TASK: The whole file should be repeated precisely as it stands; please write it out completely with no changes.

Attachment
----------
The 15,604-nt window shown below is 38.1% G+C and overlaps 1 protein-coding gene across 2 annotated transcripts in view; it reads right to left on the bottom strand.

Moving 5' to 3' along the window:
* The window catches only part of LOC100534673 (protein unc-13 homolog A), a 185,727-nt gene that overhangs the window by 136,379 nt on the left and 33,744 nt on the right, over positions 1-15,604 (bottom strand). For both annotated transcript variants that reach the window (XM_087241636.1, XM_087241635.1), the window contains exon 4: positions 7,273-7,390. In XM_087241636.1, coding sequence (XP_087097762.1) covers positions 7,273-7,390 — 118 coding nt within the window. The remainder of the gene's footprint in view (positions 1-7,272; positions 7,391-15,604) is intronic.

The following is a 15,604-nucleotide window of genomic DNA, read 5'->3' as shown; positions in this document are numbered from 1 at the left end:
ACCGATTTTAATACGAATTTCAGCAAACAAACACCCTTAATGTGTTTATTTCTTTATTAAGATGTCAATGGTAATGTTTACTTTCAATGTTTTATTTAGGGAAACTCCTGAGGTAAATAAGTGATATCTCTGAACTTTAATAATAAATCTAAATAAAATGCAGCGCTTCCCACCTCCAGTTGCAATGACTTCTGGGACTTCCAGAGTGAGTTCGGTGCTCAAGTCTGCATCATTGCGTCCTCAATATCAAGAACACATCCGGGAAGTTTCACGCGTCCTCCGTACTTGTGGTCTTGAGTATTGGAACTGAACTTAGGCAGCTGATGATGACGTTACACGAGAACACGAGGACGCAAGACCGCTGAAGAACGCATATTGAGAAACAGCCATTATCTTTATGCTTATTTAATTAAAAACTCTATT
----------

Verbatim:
The 15,604-nt window shown below is 38.1% G+C and overlaps 1 protein-coding gene across 2 annotated transcripts in view; it reads right to left on the bottom strand.

Moving 5' to 3' along the window:
* The window catches only part of LOC100534673 (protein unc-13 homolog A), a 185,727-nt gene that overhangs the window by 136,379 nt on the left and 33,744 nt on the right, over positions 1-15,604 (bottom strand). For both annotated transcript variants that reach the window (XM_087241636.1, XM_087241635.1), the window contains exon 4: positions 7,273-7,390. In XM_087241636.1, coding sequence (XP_087097762.1) covers positions 7,273-7,390 — 118 coding nt within the window. The remainder of the gene's footprint in view (positions 1-7,272; positions 7,391-15,604) is intronic.

The following is a 15,604-nucleotide window of genomic DNA, read 5'->3' as shown; positions in this document are numbered from 1 at the left end:
ACCGATTTTAATACGAATTTCAGCAAACAAACACCCTTAATGTGTTTATTTCTTTATTAAGATGTCAATGGTAATGTTTACTTTCAATGTTTTATTTAGGGAAACTCCTGAGGTAAATAAGTGATATCTCTGAACTTTAATAATAAATCTAAATAAAATGCAGCGCTTCCCACCTCCAGTTGCAATGACTTCTGGGACTTCCAGAGTGAGTTCGGTGCTCAAGTCTGCATCATTGCGTCCTCAATATCAAGAACACATCCGGGAAGTTTCACGCGTCCTCCGTACTTGTGGTCTTGAGTATTGGAACTGAACTTAGGCAGCTGATGATGACGTTACACGAGAACACGAGGACGCAAGACCGCTGAAGAACGCATATTGAGAAACAGCCATTATCTTTATGCTTATTTAATTAAAAACTCTATT